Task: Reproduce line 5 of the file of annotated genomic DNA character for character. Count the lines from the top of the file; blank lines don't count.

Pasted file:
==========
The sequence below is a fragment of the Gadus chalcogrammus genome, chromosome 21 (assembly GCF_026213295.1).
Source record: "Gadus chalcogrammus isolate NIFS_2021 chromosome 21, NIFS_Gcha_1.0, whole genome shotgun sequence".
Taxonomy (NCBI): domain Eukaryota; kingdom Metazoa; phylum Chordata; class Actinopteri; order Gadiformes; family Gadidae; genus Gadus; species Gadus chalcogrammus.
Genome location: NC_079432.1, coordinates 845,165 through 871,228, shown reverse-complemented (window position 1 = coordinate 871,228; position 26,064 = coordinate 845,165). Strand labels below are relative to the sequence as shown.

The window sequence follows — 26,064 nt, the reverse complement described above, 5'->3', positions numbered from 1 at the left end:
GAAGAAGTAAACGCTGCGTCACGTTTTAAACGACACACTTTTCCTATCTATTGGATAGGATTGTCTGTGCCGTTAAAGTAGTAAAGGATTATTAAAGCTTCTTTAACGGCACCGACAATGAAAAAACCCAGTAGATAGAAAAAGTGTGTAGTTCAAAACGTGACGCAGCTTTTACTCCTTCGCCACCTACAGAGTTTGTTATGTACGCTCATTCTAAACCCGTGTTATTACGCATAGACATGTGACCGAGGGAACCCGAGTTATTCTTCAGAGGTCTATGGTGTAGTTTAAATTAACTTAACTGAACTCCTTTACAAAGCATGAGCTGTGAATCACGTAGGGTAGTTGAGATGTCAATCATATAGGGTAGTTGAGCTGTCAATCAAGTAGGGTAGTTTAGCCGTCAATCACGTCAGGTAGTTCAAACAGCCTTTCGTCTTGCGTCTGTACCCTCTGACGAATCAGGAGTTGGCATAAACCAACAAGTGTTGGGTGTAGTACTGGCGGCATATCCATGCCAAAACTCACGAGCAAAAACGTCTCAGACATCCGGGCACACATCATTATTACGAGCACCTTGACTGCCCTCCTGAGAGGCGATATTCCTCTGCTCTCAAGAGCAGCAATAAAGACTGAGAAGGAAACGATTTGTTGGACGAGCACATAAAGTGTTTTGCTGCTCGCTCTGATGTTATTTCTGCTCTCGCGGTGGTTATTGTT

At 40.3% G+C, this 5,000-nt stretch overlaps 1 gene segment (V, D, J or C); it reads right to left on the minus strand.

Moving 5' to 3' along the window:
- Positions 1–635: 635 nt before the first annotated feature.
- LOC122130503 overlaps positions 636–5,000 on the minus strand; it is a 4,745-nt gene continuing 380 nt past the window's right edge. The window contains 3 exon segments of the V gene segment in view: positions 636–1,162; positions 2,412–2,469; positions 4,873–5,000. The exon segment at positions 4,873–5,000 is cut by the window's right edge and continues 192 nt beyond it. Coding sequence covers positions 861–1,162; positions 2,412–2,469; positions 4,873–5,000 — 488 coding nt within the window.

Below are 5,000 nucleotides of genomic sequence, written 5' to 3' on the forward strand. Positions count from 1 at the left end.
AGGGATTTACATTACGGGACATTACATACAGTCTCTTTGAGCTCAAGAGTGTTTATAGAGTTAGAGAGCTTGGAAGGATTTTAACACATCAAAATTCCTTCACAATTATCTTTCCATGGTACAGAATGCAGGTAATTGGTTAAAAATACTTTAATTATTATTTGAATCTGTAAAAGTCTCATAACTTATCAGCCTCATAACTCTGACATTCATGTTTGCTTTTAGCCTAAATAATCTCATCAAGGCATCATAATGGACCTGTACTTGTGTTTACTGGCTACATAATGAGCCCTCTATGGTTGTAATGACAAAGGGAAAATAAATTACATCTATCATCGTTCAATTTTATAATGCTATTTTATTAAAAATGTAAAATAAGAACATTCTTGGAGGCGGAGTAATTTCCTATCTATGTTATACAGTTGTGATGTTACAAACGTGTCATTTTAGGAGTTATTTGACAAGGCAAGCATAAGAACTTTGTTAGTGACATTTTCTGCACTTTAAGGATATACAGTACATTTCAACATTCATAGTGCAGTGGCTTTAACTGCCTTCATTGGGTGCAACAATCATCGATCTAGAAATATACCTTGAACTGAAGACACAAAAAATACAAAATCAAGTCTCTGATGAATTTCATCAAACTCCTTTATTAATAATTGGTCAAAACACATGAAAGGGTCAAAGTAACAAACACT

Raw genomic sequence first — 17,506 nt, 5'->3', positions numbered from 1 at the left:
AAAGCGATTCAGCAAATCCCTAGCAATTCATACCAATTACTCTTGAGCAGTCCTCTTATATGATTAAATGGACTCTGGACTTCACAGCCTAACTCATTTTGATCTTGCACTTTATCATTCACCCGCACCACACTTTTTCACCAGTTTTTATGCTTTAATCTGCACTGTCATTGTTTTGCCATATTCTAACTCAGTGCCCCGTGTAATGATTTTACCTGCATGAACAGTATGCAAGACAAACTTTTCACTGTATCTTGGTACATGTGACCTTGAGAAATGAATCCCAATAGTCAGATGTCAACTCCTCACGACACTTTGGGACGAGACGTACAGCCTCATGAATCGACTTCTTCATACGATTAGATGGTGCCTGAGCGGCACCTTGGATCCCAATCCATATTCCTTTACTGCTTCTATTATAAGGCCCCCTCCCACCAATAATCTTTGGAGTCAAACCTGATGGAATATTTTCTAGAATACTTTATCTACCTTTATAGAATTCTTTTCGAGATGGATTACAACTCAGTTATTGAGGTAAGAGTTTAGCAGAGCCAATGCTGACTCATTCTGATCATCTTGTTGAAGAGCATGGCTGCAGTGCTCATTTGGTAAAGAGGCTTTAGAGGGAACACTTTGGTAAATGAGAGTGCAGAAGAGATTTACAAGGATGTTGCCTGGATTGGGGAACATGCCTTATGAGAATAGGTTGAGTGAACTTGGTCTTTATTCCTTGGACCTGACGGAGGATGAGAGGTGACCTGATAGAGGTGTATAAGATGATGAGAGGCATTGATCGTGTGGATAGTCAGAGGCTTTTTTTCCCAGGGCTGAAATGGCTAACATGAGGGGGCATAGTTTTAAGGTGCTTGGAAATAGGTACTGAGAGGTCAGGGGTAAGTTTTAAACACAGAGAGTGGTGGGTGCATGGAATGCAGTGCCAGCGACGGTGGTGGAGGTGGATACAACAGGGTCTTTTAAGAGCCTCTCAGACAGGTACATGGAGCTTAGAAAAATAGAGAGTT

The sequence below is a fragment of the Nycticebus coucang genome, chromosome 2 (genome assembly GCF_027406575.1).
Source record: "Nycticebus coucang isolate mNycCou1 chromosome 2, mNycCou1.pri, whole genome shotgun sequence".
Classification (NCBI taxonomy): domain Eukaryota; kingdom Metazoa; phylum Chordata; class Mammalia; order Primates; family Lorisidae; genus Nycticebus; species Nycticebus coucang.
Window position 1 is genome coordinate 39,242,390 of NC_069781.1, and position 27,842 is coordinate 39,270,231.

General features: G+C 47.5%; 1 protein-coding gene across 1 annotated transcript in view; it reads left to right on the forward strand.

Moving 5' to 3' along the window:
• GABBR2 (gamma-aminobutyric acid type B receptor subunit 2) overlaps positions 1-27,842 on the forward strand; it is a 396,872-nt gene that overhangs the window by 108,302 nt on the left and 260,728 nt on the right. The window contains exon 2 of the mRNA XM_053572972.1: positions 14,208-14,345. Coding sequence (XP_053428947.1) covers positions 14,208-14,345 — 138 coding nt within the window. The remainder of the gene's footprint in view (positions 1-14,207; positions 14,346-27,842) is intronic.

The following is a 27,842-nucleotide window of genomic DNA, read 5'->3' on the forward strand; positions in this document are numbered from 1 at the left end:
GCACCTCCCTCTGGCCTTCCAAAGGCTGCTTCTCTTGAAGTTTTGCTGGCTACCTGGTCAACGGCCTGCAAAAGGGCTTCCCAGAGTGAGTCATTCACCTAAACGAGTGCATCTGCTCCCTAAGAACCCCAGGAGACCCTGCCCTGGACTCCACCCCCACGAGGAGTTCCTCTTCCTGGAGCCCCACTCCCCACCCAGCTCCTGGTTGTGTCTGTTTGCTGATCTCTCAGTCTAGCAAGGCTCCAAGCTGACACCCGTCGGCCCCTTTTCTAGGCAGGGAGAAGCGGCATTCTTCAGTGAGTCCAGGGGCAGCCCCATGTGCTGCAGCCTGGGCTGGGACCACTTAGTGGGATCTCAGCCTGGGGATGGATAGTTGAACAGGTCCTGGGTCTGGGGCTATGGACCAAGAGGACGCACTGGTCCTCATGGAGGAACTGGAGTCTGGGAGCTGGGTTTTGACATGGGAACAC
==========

The window sequence follows — 26,064 nt, the reverse complement described above, 5'->3', positions numbered from 1 at the left end: